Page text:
A. Lukashenko well understands this as well. He is not alone ruling the country, and he will not manage it without the officials. The well-known Soviet curse “May you live on your wages alone!” is as relevant for present-day Belarus as never before. Wages of a minister is nowadays not enough even to start building of a one-room apartment in Minsk let alone a cozy two- or better three-stored cottage house in suburbs. Construction of this kind doesn’t slow down in Minsk suburbs which indicates that processing of oil at the Belarusian plants is given proper control.

Whatever further developments at the oil market are, all decision-making on oil duties allocation is done in Moscow. If they want to wait, they will. If they don’t want to wait, they will press on Belarus with another economic or political demand. A. Lukashenko will have nothing to do with his inefficient economic model. As they say, they reaped as they sowed.

Table 2. Distribution of answers to the question: “Do you think the country in general is going in the right or in the wrong direction?”, %

Variant of answer


All population

Supporters of authorities

Opponents of authorities

In the right




In the wrong




As long as high-ranking officials are bickering on export duties on the oil, common Belarusians are showing their belief in the Belarusian model and in the future it builds. (See Table 2). It should be noted though that by far not all citizens believe in it. Opponents of the authorities take a sober view of things despite the official propaganda. They are perfectly aware that the country is deadlocked.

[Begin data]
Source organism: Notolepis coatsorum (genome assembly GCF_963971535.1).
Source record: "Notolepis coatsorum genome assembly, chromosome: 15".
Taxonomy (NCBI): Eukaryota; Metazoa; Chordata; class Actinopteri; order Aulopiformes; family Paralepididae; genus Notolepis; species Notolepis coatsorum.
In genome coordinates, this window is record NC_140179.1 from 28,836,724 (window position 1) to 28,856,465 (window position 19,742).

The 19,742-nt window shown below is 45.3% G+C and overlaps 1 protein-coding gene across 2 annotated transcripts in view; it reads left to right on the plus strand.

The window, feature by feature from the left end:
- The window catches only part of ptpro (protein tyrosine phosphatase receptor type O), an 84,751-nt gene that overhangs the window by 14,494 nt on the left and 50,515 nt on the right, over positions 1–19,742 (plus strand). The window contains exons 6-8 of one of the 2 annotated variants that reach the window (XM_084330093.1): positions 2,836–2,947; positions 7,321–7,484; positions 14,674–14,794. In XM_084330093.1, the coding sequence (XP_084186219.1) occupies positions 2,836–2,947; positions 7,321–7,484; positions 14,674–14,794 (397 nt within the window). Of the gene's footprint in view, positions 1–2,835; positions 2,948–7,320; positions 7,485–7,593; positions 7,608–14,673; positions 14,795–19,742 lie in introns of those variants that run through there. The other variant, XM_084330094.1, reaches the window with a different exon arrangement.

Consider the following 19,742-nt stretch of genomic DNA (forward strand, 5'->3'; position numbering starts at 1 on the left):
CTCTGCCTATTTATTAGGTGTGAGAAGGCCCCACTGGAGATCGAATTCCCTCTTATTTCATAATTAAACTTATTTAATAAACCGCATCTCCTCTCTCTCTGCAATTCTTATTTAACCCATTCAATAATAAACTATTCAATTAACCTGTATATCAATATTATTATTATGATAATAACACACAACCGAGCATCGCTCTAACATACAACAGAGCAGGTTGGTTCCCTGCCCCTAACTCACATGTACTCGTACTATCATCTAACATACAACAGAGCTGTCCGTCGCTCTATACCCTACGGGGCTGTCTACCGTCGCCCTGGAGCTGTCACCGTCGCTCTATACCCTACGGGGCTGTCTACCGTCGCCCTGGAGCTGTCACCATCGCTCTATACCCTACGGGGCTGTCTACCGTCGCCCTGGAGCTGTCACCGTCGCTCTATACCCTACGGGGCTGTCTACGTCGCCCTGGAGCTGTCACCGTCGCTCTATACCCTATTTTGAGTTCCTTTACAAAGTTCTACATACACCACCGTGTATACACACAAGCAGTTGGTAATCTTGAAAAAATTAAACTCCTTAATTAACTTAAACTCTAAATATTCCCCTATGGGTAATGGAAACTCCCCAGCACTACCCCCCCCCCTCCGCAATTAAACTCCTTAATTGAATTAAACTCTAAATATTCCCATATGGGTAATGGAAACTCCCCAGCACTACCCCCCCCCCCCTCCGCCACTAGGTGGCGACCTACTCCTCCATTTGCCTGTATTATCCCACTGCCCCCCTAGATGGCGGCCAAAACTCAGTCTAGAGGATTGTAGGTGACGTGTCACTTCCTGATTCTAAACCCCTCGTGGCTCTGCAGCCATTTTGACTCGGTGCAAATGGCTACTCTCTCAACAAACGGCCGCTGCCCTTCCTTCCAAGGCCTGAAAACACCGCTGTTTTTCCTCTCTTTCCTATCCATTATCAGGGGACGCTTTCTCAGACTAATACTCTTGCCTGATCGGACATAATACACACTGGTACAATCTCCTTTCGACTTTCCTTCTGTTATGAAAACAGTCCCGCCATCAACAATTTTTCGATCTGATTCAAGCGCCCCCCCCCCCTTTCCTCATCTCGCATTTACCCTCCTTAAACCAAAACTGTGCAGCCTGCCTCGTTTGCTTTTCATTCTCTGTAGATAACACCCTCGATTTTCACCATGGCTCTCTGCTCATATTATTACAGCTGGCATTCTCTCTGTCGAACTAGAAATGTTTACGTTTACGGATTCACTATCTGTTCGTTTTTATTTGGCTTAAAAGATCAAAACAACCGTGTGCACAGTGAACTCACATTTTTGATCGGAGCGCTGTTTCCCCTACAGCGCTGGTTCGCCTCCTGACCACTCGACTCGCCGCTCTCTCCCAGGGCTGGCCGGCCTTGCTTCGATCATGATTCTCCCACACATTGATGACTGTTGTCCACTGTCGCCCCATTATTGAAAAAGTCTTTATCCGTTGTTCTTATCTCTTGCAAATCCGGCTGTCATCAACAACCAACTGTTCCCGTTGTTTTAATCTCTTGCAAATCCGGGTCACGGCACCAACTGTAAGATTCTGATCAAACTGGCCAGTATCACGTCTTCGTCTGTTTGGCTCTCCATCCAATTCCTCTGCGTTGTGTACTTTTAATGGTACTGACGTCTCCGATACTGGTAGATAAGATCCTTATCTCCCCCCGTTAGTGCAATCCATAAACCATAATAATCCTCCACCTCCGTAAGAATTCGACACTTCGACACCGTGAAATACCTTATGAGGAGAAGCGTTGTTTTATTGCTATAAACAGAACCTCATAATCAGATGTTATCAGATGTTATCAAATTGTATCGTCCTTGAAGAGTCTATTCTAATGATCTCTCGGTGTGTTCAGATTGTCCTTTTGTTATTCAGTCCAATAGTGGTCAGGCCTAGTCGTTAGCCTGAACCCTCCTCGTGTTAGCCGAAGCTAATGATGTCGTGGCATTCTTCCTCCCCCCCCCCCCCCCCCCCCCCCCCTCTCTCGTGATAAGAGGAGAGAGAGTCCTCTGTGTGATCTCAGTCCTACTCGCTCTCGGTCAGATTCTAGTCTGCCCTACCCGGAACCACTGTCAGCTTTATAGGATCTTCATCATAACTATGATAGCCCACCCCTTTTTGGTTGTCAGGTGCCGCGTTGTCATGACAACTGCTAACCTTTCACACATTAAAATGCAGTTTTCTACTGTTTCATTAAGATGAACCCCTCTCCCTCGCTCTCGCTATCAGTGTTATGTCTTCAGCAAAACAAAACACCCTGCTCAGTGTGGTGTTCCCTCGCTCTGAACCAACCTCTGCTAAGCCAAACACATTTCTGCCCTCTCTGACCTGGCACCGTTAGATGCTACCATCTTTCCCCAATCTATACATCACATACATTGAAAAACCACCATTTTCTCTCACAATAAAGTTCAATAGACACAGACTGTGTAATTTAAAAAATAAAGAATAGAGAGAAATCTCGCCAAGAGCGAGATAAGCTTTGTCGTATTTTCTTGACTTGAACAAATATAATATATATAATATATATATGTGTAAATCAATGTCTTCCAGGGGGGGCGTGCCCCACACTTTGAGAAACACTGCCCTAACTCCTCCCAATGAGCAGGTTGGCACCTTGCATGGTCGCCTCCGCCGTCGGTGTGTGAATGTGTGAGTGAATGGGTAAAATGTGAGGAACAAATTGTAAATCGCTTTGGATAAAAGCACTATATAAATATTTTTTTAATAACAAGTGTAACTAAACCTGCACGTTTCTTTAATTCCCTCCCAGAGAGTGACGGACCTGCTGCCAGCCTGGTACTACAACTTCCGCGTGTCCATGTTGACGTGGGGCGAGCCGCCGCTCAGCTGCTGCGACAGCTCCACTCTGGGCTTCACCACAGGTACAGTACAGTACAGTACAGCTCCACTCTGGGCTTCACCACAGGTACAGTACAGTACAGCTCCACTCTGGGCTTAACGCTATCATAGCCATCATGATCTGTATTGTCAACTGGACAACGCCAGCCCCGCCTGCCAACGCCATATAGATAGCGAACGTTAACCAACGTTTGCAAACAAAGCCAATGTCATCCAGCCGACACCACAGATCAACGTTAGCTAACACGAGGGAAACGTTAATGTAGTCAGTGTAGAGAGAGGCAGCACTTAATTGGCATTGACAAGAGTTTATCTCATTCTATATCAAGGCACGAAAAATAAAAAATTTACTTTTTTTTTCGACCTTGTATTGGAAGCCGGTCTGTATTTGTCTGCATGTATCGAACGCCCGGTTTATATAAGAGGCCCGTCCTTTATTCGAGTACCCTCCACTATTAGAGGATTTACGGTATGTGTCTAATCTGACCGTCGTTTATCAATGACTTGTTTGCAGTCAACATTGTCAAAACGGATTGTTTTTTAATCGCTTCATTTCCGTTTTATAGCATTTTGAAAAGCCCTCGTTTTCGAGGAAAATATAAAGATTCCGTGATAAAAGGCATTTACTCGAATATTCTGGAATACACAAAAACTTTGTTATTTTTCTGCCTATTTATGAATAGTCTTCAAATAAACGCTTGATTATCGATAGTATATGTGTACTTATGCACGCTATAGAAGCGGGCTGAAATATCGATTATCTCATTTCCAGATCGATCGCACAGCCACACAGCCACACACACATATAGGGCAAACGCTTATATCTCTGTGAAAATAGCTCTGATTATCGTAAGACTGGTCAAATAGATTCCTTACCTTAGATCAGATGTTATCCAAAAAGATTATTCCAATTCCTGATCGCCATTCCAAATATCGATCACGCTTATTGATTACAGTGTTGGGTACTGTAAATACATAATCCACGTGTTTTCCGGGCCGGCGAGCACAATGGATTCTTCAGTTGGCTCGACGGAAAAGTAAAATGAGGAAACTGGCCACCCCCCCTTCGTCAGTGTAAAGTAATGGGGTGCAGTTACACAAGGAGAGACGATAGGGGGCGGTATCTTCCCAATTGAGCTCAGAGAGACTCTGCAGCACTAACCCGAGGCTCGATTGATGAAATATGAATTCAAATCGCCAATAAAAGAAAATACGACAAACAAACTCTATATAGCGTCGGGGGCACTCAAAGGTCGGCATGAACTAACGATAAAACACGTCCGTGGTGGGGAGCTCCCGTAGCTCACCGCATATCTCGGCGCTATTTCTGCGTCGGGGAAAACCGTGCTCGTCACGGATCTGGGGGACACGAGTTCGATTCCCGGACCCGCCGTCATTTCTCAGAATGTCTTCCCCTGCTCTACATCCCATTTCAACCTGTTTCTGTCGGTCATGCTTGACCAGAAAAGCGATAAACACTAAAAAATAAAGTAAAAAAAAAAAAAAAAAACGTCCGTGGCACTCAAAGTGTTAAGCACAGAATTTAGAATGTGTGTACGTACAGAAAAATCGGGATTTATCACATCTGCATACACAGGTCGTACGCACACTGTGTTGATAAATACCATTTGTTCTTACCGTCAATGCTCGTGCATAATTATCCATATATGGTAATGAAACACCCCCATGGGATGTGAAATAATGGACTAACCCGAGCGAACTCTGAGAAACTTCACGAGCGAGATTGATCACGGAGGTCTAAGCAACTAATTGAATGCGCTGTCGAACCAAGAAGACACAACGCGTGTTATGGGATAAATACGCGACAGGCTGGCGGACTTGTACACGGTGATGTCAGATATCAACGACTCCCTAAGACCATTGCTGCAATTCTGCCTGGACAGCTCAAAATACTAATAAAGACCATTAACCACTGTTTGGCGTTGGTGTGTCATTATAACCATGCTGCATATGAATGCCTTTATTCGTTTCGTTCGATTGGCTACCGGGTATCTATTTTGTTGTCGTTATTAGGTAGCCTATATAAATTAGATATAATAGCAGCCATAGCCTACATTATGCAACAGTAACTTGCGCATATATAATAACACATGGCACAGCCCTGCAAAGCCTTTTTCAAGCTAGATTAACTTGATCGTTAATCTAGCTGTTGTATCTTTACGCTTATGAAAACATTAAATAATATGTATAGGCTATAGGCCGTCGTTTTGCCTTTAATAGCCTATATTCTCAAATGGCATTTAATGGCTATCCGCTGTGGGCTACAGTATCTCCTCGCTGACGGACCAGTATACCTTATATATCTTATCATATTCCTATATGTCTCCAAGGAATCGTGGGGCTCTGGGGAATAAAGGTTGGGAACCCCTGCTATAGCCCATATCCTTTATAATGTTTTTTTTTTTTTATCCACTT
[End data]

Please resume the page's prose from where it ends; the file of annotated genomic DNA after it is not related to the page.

Apart from macroeconomic questions given in Tables 1 and 2, we asked the respondents some utilitarian questions (which they are asked on a regular basis) like the question about dynamics of their personal welfare over the past three months. (See Table 3). Due to the nature of the question, answers to it little depend on propaganda. They go from people’s real living.

Table 3. Dynamics of answers to the question: “How has your welfare changed over the past three months?”, %

Variant of answer





Has improved





Hasn’t changed





Has aggravated





Table 3 doesn’t reveal any significant dynamics. In the year of presidential election, the personal life situation has stabilized. There’s statistic explanation for this sociological phenomenon: the Ministry of Statistics and Analysis registered the most rapid growth of real income of population – by 17.8% – for January-September as against the previous year. Comparing this October with January won’t give such a bright picture. In the conditions of too high expectations, the average Belarusian doesn’t feel the growth of real wages within 10% limits. Such expectations may bring to a grave situation in 2007 if even some of Russia’s economics threats are implemented.